Geography Teacher Education Problem Statement

998 WordsOct 19, 20144 Pages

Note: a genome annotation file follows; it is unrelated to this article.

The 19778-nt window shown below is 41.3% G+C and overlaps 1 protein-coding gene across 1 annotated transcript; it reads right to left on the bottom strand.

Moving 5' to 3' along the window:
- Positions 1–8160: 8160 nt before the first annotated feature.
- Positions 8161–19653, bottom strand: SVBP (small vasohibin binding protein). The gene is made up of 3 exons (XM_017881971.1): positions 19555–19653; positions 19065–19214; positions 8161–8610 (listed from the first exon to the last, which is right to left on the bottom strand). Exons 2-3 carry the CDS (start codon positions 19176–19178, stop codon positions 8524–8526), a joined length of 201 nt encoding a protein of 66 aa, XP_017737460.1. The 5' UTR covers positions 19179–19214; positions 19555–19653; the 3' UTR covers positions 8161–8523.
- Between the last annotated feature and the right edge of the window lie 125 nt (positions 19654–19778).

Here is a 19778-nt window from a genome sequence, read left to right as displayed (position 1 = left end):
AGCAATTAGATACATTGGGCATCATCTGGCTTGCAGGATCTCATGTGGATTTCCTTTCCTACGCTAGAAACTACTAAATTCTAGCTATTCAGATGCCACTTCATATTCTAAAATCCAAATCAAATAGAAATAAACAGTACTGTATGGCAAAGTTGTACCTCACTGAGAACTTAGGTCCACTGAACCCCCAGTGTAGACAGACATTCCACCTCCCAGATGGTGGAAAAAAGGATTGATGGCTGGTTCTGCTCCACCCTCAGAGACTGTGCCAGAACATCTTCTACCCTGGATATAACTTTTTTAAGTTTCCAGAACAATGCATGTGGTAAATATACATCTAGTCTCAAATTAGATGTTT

EDLF 7300: Preservice Geography Teacher Education Problem Statement Katie Loftin University of Virginia Over the last several decades, geographers and educators have worked diligently to improve geography education in the United States and their greatest success has been in establishing a firmer place for geography in K-12 curriculum (Edelson, Wertheim, Schell, & The Leadership Team of the Road Map for Geography Education Project, 2013). While geography is not a high school graduation requirement for most states, it is often offered in middle school as a standalone course and again in high school as an option for social studies credit. The Elementary and Secondary Education Act (ESEA) recognized geography as a core academic subject in 2001, and thanks to Geography for Life, there are now K-12 standards for geography in all 50 states (Heffron & Downs, 2012). Human Geography is now being offered as an Advanced Placement course in many high schools across the country, and legislative steps (H.R. 822) are being taken to emphasize geography’s importance in the curriculum. Given this recent emphasis placed on the importance of geography education, it is crucial that we look at the preservice training and qualification of geography teachers. Researchers (Bednarz, Stoltman, & Lee, 2004; Shulman, 1986; Shulman, 1987) have identified content knowledge (knowledge about the subject matter) and pedagogical content knowledge (the best way to teach that subject matter) as
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